And yeah, it's true that some companies can't afford to pay $15 an hour (just as some companies can't afford to pay $5 an hour). But as quite a few companies do start paying even their lowest-level service employees that much, we should realize that in the past decade, $15 an hour stopped being some grand redistribution scheme and just became the price of labor. Target pays a minimum of $15 an hour, and so does Best Buy. When Costco raised their minimum to $16, they outright declared that "this isn't altruism" because it's just how they compete.
Amazon pays a minimum of $15 an hour, and we know there's no chance they chose a pay rate for the sake of being generous. Amazon's policy may surprise you if you've heard tales of thousands of employees being on food stamps, but it is possible to be on food stamps when making $15 an hour. The minimum wage for individual earners is never going to be enough to support, say, a family of six.
Chipotle now pays an average wage of $15, and they've publicized this widely, informing us that these higher wages mean their meals are now more expensive. Not because of inflation, but because they personally are getting squeezed:
The general populist response to this is, also, "lol, fine." An extra 30 cents per burrito is no big deal and is a far cry from, say, the $25 Big Macs that some people claimed higher wages would doom us into eating. But even in not caring about the increase, we do seem to accept the idea that Chipotle were forced into raising their prices. Which is wrong of us. They weren't forced into anything.
Again: Yes, a higher minimum wage might ravage some companies, sapping all their earnings, and making them raise prices and pray customers don't flee. But when a company makes $350 million in annual profits like Chipotle does, they don't set prices by saying, "If costs go up by x, we have to raise revenues by x, and get the exact same profit as last year!" They pick whatever price gets the maximum profit, taking into account demand and competition.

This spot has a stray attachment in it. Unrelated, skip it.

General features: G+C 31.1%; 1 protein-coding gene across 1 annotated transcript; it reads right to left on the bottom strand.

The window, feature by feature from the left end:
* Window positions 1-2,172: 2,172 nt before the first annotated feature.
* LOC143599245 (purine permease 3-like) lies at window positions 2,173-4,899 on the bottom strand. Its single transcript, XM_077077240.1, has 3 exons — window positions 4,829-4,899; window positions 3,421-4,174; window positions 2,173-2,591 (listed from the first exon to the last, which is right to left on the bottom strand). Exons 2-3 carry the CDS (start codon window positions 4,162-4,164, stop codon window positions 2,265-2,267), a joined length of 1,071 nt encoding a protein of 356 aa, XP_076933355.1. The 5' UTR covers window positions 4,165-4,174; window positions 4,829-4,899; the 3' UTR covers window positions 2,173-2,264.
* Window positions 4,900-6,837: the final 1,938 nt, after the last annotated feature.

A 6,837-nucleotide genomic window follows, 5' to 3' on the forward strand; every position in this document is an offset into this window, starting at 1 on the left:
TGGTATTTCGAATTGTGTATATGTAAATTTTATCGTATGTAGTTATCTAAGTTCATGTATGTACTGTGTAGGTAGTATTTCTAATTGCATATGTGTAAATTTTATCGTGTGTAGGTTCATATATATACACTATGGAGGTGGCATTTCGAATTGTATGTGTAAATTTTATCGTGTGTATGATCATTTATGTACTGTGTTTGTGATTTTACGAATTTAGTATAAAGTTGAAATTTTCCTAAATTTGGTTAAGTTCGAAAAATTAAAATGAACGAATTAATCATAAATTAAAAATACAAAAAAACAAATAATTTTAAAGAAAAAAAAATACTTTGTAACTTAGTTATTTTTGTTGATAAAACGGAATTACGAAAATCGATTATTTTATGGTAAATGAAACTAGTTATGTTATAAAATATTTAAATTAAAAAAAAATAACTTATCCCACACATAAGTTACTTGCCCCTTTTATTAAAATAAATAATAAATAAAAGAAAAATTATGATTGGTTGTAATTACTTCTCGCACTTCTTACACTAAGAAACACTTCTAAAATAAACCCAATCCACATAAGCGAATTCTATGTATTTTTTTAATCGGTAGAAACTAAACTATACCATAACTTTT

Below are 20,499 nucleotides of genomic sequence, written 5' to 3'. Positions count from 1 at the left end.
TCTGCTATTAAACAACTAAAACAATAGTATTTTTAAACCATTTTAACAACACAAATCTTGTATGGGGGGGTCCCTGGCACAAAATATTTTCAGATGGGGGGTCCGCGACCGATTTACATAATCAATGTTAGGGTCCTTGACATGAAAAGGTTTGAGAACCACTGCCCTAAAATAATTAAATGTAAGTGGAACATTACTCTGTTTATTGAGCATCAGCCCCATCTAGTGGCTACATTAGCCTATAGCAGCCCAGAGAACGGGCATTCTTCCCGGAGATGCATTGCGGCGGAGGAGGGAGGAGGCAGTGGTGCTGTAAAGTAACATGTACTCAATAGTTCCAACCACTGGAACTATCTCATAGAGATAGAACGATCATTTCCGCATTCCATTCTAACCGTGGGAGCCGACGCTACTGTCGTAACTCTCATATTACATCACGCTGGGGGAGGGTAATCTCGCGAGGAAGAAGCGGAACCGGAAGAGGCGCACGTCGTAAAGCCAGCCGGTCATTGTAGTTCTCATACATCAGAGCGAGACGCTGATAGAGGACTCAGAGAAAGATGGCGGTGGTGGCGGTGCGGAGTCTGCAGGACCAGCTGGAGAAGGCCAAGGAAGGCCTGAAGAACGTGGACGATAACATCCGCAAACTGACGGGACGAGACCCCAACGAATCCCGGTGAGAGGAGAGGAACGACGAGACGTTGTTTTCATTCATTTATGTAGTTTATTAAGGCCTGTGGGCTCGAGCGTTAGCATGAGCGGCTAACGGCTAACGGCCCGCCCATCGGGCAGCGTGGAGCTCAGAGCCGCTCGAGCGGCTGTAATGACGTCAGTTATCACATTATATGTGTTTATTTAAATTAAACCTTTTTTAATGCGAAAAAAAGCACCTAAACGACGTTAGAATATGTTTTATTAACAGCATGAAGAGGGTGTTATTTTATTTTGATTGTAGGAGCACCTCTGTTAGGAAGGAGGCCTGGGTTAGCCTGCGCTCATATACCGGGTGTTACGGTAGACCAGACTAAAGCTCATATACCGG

So, Chipotle wouldn't sell a burrito for $25 no matter how high their labor costs, because few people would buy those pricey burritos. The company would earn less selling burritos at $25 than at $7. Evidently, people will buy burritos for $7.30, so Chipotle makes more money selling them for $7.30 than for $7. But that just means $7.30 was the smarter price for them whether or not wages went up. No, they didn't have to raise prices because they gave workers raises -- that was just a good excuse they put on the press release.
You see this misconception about pricing with other stuff too. "If Apple made iPads in America, they'd have to sell them to us at eleventy thousand dollars each!" says one famous factoid. And maybe it's impossible to profitably manufacture iPads domestically (it would be impossible to make them without international trade period), but no, Apple would never raise the price to $5,000. Because if they did, sales would drop so much that they'd make less than if they sold iPads for $500.